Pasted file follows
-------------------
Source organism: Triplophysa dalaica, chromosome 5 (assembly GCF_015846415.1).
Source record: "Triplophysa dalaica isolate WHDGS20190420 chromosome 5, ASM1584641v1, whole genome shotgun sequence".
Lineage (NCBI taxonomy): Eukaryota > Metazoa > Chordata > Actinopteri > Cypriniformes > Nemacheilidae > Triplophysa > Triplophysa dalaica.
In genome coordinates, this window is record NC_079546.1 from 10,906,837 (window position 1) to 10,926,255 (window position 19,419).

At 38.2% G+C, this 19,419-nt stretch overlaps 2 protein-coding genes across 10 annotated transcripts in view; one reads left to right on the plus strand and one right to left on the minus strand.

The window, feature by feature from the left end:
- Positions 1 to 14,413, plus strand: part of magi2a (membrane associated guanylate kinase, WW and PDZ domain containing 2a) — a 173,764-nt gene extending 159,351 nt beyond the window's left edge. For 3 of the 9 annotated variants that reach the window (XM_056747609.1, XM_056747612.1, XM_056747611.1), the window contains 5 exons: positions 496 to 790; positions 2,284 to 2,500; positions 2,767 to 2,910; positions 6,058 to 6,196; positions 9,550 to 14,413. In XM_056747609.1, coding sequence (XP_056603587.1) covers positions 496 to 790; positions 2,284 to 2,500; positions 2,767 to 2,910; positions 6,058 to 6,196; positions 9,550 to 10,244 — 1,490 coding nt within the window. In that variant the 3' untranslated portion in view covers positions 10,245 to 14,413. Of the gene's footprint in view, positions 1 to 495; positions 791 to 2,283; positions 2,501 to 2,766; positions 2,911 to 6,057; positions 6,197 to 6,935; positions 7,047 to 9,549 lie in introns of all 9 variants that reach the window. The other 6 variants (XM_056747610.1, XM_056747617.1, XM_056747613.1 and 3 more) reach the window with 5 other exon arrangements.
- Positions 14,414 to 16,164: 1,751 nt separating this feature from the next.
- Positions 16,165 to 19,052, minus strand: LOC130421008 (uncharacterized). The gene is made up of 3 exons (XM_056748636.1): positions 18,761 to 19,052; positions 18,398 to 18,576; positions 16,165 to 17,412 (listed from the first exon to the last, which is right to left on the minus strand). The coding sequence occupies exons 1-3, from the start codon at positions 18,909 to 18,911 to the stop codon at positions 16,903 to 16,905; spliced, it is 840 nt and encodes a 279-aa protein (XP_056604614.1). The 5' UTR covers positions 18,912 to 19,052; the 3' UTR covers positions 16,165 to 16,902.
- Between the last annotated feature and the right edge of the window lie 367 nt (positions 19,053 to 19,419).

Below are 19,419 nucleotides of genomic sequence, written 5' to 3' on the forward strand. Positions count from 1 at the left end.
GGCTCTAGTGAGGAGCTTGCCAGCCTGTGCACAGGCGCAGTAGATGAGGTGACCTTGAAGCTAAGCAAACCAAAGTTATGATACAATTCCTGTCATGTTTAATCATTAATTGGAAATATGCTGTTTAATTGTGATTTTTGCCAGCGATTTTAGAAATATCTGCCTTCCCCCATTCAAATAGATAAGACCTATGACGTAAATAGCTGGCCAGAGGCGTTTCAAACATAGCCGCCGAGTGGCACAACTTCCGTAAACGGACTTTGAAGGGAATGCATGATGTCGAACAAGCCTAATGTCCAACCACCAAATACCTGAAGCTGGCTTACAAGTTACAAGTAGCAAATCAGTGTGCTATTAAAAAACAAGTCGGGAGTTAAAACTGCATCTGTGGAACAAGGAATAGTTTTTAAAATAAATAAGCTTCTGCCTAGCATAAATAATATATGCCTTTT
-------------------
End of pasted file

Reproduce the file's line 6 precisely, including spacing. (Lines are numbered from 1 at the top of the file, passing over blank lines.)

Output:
The window, feature by feature from the left end: